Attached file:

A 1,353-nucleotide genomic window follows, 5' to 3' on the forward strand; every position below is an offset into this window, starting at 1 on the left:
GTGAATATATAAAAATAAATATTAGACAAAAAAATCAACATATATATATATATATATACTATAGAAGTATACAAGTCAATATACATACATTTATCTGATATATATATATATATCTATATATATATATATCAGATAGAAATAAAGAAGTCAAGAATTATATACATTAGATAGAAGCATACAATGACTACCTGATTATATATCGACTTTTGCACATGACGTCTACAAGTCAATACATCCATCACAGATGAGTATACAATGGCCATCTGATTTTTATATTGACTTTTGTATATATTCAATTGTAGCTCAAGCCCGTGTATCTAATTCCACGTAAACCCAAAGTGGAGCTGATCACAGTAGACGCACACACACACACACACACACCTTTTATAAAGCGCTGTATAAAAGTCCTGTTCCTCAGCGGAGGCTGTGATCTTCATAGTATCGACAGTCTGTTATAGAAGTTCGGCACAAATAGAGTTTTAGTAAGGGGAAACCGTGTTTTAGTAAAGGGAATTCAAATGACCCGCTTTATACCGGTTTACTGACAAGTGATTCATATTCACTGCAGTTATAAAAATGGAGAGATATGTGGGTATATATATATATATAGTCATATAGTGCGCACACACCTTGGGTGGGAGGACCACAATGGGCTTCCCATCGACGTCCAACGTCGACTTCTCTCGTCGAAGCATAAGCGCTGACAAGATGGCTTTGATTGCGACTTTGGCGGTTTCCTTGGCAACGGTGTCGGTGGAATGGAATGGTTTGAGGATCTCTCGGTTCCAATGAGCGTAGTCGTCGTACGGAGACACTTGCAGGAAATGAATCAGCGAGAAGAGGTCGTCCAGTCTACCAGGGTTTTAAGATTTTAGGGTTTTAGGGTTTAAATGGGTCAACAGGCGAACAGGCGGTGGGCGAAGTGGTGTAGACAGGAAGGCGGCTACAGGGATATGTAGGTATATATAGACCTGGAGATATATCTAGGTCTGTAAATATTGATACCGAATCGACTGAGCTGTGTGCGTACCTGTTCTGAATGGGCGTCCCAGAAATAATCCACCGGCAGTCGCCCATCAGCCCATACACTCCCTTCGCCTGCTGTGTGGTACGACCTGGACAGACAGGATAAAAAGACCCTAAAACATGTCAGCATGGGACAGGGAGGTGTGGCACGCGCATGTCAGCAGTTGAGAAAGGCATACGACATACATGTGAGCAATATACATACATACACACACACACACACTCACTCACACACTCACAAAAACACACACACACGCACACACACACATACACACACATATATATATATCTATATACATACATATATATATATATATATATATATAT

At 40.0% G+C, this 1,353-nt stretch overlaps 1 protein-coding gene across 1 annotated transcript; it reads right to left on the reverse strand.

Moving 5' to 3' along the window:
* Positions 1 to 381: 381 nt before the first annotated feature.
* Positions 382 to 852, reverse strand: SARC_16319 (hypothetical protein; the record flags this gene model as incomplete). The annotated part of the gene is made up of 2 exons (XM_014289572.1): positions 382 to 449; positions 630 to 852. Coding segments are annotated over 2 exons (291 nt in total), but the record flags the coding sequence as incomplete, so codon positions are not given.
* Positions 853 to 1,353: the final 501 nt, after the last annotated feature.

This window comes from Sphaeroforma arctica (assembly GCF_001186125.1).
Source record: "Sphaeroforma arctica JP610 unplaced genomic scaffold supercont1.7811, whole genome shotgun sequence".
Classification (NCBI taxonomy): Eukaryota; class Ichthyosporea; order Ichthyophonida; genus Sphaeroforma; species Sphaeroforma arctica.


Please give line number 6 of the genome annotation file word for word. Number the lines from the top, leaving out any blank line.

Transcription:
* Positions 382 to 852, reverse strand: SARC_16319 (hypothetical protein; the record flags this gene model as incomplete). The annotated part of the gene is made up of 2 exons (XM_014289572.1): positions 382 to 449; positions 630 to 852. Coding segments are annotated over 2 exons (291 nt in total), but the record flags the coding sequence as incomplete, so codon positions are not given.